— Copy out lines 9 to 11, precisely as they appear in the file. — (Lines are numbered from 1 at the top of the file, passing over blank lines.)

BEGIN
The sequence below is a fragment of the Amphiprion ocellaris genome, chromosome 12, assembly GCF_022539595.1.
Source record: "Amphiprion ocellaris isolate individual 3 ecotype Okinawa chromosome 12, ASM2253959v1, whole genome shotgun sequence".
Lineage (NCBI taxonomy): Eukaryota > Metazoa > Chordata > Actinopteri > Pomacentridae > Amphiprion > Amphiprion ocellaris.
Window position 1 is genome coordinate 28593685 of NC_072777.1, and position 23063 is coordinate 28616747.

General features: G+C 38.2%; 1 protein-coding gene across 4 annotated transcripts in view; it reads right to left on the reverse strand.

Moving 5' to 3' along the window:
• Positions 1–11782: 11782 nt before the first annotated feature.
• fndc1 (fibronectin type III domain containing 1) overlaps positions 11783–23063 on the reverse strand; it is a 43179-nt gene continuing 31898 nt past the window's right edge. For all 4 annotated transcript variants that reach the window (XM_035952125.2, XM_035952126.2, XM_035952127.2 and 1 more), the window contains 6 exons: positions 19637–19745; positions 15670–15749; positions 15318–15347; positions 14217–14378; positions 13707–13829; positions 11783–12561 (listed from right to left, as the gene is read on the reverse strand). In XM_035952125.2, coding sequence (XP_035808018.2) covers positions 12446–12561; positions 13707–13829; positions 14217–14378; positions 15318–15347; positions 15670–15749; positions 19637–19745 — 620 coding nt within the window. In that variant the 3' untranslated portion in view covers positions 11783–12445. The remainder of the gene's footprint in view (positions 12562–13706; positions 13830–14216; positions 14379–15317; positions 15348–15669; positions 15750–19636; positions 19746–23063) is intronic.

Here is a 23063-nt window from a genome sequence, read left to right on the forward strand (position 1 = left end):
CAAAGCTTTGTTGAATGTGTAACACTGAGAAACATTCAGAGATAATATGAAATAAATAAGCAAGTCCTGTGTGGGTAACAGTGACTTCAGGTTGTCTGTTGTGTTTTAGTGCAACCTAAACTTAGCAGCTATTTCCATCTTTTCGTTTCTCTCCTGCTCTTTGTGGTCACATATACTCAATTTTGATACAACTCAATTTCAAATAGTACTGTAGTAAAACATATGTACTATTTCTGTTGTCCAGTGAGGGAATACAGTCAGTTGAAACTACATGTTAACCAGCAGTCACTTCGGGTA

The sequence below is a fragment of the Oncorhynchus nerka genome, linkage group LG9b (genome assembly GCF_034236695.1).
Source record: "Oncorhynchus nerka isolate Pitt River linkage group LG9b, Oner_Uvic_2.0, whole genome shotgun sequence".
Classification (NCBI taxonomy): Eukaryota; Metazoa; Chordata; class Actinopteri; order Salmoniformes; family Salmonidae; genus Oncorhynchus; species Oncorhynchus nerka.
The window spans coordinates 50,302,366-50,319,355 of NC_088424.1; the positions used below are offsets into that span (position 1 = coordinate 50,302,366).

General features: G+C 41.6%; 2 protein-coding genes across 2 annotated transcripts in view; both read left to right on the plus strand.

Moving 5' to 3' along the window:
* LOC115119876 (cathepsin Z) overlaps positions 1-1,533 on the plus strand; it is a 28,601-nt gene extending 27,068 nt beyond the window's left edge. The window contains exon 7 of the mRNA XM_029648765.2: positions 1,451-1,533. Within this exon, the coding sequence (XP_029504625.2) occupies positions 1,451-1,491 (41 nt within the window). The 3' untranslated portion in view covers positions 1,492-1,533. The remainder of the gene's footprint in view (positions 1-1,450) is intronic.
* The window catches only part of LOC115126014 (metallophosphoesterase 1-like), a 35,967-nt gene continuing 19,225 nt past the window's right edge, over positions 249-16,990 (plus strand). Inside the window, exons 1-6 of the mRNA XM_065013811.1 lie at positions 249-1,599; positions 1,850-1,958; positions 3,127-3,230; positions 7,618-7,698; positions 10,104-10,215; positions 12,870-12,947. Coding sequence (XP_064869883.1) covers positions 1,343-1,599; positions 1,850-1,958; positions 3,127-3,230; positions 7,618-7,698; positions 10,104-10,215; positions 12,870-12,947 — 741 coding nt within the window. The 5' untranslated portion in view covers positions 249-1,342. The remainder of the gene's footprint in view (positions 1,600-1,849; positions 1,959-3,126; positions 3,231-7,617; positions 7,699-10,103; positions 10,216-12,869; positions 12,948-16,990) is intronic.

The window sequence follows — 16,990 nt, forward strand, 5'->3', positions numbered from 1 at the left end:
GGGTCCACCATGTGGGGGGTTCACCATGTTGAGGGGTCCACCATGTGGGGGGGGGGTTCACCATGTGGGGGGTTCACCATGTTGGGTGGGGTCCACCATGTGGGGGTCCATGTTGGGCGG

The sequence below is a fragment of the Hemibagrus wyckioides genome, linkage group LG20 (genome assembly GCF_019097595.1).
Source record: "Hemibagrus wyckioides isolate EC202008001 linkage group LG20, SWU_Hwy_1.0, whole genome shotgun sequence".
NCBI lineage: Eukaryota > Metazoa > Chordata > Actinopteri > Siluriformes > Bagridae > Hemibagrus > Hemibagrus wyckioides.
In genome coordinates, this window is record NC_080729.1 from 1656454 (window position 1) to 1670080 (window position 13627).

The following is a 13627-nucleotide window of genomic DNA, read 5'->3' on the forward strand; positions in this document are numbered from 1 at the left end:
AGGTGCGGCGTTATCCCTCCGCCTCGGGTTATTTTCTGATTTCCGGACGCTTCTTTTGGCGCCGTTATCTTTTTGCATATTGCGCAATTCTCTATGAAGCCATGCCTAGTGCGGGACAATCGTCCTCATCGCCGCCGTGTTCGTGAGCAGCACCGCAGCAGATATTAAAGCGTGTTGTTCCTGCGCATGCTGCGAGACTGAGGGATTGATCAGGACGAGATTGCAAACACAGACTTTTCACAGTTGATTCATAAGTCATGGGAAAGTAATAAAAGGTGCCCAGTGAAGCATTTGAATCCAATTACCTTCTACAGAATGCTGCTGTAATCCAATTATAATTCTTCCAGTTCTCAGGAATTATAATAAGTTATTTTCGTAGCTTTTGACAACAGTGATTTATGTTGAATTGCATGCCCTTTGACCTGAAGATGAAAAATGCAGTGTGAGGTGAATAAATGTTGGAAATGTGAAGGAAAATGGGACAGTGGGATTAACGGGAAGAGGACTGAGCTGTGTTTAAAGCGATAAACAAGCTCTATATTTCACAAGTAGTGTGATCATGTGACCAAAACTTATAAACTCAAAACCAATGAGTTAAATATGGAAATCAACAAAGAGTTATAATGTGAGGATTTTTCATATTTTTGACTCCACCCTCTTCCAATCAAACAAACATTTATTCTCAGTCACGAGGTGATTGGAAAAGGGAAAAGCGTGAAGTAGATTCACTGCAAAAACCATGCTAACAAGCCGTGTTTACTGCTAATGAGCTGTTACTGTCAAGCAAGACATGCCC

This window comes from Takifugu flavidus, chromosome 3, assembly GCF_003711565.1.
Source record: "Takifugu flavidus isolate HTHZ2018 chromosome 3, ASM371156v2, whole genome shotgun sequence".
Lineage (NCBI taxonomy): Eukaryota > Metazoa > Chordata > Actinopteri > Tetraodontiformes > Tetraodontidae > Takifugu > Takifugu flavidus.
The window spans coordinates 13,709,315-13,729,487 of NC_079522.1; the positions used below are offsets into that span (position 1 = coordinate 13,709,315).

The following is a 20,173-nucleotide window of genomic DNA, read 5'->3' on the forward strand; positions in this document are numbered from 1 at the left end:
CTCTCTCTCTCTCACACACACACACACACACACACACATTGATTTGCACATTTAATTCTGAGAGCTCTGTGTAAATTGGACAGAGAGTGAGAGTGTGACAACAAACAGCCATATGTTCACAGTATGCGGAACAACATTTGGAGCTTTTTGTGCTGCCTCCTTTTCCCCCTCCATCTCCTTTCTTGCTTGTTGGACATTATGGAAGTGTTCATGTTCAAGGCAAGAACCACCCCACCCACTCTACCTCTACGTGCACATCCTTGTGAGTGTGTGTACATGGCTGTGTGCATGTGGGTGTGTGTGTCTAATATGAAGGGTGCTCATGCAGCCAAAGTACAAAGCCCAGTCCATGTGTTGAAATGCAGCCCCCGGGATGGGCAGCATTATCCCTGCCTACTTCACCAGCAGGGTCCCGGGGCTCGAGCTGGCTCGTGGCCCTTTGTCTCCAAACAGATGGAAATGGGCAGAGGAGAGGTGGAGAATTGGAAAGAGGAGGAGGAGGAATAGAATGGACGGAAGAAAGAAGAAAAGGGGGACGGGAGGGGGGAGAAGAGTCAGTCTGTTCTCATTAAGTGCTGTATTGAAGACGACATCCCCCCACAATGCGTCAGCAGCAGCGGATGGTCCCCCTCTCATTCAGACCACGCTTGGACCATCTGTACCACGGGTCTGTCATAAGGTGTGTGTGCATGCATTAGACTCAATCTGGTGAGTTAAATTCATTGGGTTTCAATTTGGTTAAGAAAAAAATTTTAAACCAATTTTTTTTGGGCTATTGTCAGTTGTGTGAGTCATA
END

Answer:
Here is a 23063-nt window from a genome sequence, read left to right on the forward strand (position 1 = left end):
CAAAGCTTTGTTGAATGTGTAACACTGAGAAACATTCAGAGATAATATGAAATAAATAAGCAAGTCCTGTGTGGGTAACAGTGACTTCAGGTTGTCTGTTGTGTTTTAGTGCAACCTAAACTTAGCAGCTATTTCCATCTTTTCGTTTCTCTCCTGCTCTTTGTGGTCACATATACTCAATTTTGATACAACTCAATTTCAAATAGTACTGTAGTAAAACATATGTACTATTTCTGTTGTCCAGTGAGGGAATACAGTCAGTTGAAACTACATGTTAACCAGCAGTCACTTCGGGTA

The sequence below is a fragment of the Oncorhynchus nerka genome, linkage group LG9b (genome assembly GCF_034236695.1).